“That observation led us to wonder if there were any contexts in which we would want to prevent the uptake of this type of molecule. We realized that fats are small and hydrophobic, and that CAGE could potentially be of interest as a medical treatment for obesity,” said Mitragotri, who is also the Hiller Professor of Bioengineering and Hansjörg Wyss Professor of Biologically Inspired Engineering at SEAS.
The researchers got to work evaluating CAGE’s interactions with fats by mixing the liquid with an omega-3 fat called DHA and water. They saw that the DHA formed large particles about 3‒4 microns in length, about the size of a cell’s nucleus. DHA molecules mixed with water alone formed much smaller particles, in the range of 50‒400 nanometers, suggesting that there is some interaction between the CAGE and DHA molecules that causes them to aggregate into larger particles.
The team then added the DHA-CAGE mixture to healthy rat intestines ex vivo. Compared with intestines that were injected with DHA only, the inclusion of CAGE significantly reduced the permeation of DHA into the intestinal tissue over the course of six hours.
Helping rats resist obesity
To evaluate the performance of CAGE in living organisms, the researchers prepared capsules with a mixture of DHA and CAGE and gave them orally to rats. After six hours, the amount of DHA absorbed into their blood from the mixture was about half the amount that was absorbed when they were given DHA alone. Biodistribution studies showed that giving CAGE along with the DHA increased its concentration in the rats’ stomachs and intestines twofold and reduced its presence in their livers, suggesting that CAGE prevents DHA from leaving the gastrointestinal tract.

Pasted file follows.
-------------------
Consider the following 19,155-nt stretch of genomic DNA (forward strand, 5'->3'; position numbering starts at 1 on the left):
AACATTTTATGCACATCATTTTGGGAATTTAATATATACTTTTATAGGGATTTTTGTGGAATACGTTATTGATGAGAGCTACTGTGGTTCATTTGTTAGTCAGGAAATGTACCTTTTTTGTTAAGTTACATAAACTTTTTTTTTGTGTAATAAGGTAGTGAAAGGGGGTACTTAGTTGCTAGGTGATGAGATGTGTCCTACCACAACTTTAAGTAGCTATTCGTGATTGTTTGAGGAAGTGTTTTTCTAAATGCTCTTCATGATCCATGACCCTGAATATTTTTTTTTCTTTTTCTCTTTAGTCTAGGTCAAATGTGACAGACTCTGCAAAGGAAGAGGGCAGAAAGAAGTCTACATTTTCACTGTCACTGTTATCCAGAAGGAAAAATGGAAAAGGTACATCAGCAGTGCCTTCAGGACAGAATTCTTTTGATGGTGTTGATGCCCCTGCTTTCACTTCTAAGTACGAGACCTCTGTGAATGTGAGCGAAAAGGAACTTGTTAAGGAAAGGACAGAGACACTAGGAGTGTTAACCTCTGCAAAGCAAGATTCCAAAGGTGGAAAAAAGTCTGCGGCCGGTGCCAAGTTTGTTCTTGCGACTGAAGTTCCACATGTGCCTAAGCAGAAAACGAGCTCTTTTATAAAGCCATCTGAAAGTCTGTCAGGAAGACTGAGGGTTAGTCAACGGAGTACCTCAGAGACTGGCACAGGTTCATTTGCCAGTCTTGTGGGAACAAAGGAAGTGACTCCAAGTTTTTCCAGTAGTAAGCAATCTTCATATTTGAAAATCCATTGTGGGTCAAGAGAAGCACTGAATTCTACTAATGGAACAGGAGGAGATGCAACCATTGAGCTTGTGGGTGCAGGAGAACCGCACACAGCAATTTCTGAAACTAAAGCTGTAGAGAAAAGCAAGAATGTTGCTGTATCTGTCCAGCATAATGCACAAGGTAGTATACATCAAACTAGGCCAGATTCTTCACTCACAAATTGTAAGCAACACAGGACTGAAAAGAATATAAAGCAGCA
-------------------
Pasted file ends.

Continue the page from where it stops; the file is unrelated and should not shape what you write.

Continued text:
They then studied the effect of CAGE on fat uptake in rats fed a high-fat diet, which has 20 percent more fat than a regular diet, for 30 days. A daily, 10-microliter dose of CAGE caused rats to gain 12 percent less weight than rats that received either a 5-microliter dose or no CAGE. The untreated rats usually ate about 10 grams of food every day, whereas the high-dose CAGE cohort ate about 8 grams of food, suggesting that CAGE might also have an effect on enzymes that regulate digestion, and/or increase the feeling of fullness after a meal.
Importantly, over the 30-day time period, no side effects were observed in the rats treated with CAGE, and there were no signs of inflammation or differences in the animals’ organ structure or function. There was also no trace of CAGE’s components in the body following treatment.
“This is the first proof of concept that orally administered ionic liquids can help reduce fat uptake and body mass, and this approach has significant clinical potential given that it is simple, fast, and much less invasive than liposuction or bariatric surgery and, because its mechanism of action is physical rather than chemical, it lacks the side effects observed with other drugs,” said Mitragotri.
The team is now pursuing answers to the more mechanistic questions about CAGE, including exactly how CAGE binds to fats, how long its effects last, what its potential interactions with the obesity-associated leptin signaling pathway are, and where the unabsorbed fat goes.
“This study is a perfect example of the potentially transformative innovations that can come from looking at an unexpected result in the lab as a solution rather than a problem. We love simple solutions here at the Wyss Institute,” said Wyss Founding Director Donald Ingber, who is also the Judah Folkman Professor of Vascular Biology at Harvard Medical School and the Vascular Biology Program at Boston Children’s Hospital, as well as professor of bioengineering at SEAS.
Additional authors of the study are Kelly Ibsen, a former postdoctoral fellow in the Mitragotri lab, and Eden Tanner, a current postdoctoral fellow.
The research was supported by Harvard SEAS.